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I'm sure you've all read stories where the MC obviously knows something you don't, and they keep referring to it and annoying the HELL out of you. Usually this "juicy" secret is something really important that happened in their past that continues to affect them to this day.

This is bad writing.

The whole point of being in the character's head is to KNOW WHAT'S GOING ON IN THEIR HEAD. Don't have your pov character throwing around vague pronouns or vaguely referring to past events/people/places without giving you enough information to understand what happened/is going on.

When your MC goes out of their way to hide information from the readers, it gets really annoying really fast. It's gimmicky and a weak and stupid way to build mystery around the character. If your MC knows about it, the reader should know about it (if it's a plot relevant thing).

I admittedly did this in Stray (though I mean to change it), so I'll use it as an example. The parents of the MC, Annie, died in a car crash years before the start of the story, and she's still messed up about it, especially when this guy starts asking what happened. In one chapter, Annie vaguely refers to her "skeletons in the closet" the fact that the other guy knows loss in the same way she does. But she does this without outright saying what happened to her in the past, and that's annoying to the readers.

If the MC knows something plot relevant, don't have them play the Pronoun Game and withold the important details so we readers stay in the dark. That doesn't build intrigue or mystery. It builds annoying and melodrama.

A lot of the time, when readers catch onto the fact that the Pronoun Game is being played, they deduce what they're reading will be explained later, so they can skip this scene. It won't make any sense until the "big reveal" later anyway, so no point in wasting time reading it.

Your readers should never feel like they can skip even a single sentence in your writings. Not even a single word! If they can skip something, that's a cue to you to either rewrite it so it IS vital, or cut it out entirely.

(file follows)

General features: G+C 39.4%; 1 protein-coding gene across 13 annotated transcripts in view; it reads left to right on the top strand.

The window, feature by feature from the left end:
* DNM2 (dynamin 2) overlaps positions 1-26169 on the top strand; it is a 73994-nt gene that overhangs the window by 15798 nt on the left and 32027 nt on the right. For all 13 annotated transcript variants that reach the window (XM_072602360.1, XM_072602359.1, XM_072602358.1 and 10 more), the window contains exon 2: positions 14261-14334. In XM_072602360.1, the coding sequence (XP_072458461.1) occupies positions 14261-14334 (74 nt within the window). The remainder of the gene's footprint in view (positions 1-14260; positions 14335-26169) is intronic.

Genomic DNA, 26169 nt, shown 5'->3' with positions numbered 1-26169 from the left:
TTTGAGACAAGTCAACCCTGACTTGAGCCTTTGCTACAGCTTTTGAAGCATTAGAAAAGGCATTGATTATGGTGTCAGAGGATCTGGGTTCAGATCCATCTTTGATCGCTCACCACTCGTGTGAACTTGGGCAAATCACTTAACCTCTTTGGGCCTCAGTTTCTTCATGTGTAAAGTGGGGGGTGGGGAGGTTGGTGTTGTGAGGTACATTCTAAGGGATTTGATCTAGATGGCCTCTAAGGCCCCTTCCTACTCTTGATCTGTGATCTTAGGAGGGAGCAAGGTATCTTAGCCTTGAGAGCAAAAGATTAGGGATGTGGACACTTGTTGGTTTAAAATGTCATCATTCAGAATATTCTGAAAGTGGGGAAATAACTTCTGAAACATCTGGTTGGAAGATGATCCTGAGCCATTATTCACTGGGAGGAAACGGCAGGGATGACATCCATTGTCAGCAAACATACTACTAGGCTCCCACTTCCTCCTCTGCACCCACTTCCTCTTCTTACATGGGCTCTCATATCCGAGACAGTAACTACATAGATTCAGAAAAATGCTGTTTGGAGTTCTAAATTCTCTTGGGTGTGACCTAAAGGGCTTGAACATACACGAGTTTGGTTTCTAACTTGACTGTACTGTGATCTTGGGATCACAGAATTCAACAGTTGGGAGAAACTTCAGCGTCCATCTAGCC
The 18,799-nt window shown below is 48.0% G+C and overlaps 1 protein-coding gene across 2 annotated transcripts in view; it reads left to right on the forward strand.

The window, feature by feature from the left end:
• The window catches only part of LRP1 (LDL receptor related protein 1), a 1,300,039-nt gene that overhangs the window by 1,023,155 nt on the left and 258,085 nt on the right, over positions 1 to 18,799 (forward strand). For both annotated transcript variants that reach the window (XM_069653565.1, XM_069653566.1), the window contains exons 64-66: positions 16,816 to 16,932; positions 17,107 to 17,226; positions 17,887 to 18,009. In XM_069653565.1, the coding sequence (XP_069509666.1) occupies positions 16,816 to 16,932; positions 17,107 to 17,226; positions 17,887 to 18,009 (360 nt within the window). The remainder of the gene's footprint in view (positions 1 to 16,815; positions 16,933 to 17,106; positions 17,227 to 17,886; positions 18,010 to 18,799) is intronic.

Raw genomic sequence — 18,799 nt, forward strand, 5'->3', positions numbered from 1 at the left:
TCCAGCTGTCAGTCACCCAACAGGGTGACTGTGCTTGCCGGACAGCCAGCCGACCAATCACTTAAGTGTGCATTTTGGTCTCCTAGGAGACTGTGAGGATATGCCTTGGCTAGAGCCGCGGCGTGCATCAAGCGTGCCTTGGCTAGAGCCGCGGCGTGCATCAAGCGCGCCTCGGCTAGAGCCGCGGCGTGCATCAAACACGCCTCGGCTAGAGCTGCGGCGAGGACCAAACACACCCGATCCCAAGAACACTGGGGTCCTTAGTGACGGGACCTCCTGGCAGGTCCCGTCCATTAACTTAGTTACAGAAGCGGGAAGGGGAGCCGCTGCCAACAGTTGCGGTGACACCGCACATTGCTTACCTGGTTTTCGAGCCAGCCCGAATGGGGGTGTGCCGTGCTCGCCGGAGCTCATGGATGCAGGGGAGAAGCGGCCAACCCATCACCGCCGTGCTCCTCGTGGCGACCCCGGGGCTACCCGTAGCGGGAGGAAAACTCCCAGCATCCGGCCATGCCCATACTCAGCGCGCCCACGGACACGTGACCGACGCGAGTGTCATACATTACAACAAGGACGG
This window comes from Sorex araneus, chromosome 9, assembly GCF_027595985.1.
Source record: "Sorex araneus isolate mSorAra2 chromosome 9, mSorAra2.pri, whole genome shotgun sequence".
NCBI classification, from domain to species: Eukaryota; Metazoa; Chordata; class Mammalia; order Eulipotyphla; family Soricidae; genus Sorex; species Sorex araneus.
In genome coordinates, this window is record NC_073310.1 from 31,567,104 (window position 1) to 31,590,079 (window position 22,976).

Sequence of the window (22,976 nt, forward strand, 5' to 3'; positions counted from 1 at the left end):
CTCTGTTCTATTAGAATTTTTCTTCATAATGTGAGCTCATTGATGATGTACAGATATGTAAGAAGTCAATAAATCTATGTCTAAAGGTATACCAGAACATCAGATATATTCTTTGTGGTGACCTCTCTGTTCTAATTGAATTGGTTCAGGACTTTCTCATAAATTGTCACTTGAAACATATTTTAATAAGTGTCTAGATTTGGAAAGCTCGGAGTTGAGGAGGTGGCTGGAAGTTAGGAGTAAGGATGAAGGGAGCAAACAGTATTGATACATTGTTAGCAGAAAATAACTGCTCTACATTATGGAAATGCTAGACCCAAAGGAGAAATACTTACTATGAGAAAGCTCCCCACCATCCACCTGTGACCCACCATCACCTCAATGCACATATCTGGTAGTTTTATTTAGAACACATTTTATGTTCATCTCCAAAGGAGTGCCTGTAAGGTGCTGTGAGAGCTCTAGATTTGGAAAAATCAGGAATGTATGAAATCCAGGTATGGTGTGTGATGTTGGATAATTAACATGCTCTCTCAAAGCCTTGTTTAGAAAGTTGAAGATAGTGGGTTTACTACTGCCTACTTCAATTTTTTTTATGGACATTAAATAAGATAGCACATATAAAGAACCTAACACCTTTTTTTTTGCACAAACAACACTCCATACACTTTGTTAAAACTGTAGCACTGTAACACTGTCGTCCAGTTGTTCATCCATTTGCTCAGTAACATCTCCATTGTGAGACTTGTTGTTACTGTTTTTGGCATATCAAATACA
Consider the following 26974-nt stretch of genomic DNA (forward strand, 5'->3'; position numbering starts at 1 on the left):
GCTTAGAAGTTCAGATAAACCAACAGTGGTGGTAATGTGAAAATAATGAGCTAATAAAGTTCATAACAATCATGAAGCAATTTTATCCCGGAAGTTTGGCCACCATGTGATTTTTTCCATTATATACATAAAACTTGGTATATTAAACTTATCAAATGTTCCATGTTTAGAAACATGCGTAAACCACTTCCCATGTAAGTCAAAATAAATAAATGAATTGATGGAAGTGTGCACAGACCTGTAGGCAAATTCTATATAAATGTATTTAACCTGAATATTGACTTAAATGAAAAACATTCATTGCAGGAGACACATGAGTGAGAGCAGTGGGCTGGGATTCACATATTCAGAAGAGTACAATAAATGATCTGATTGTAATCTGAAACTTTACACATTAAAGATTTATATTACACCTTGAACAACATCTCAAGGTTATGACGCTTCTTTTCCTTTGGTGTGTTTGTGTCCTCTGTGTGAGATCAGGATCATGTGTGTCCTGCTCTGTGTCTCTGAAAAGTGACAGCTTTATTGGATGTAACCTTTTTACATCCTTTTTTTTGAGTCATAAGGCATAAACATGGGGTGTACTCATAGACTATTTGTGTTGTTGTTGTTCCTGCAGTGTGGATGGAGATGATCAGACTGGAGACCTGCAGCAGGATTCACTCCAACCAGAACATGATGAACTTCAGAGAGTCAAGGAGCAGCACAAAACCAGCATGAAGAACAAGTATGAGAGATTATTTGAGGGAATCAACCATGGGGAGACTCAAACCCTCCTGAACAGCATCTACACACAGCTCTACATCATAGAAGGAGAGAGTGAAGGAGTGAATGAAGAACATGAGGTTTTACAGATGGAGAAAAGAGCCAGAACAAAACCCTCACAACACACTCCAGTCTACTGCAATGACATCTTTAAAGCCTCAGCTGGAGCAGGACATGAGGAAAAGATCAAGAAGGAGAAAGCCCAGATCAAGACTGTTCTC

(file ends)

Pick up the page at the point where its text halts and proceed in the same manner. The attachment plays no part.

We're in the character's head. We should know everything they know. If another character is witholding information to be mysterious, that's fine. But don't have the pov character doing it.

On the flip side, your character isn't going to go around explaining in detail everything that happened to them--it won't sound natural. That's why this is so tricky. We have to make their thought process sound logical without infodumping.

One way to help ease the knowledge to your readers without sounding too infodumpy is to relate the past event to something that's currently happening, so they think about it or try to see it in a different light based on what's happening to them in the present. You don't have to give away every detail, but the readers should have a basic idea of what's going on, otherwise they'll be lost.

For example, in my story Guardian Redemption, Cleon watched his mother get stabbed to death when he was a little kid, and he tries to hide this. It would be annoying if the readers didn't even know his mother was killed and Cleon just kept referring to some horrible event of his past without the readers knowing what that was. Instead, he just doesn't think about it, or he yells at anyone who tries to mention it. "Don't you dare talk about my ma." The readers are grounded--they know his mother is dead--and the mystery in how and why she died. 

We find out more when Cleon's friend is laying in the street, dying, and he's crouched over her body. His mother's dying figure flashes before his eyes, replacing his friend, and he starts screaming. So that's relating the past to the present. Then later, he opens up to another character exactly how his mother died, so we get the full picture.

The readers need some ground or base in what's going on. The Pronoun Game taken too far will only confuse the readers rather than add mystery and intrigue. You never want your readers to be confused. Make sure they have at least some idea of what's going on, the "main idea". Don't be vague about the event from the very start so it's like "She wouldn't be able to handle if that happened again. If he returned in her life and ruined everything... like before...." This is what I mean by the Pronoun Game. We have no idea what she's talking about. I see statements like that too often in stories, and they're 100% avoidable.

Side note: I figured this out while reviewing my critique partner's novel and tried to figure out why I was getting so annoyed at the characters. Reviewing other works and offering constructive criticism is so, so, so important to growing as writers yourselves. I can't stress this enough! If you're reading a novel and find yourself not connecting with the characters or finding them annoying, getting confused at the plot, or not feeling immersed in the scene, etc., try to analyze why. You'll be surprised how much you can piece together, and then you can apply those concepts to your writing so you don't make the same mistakes.

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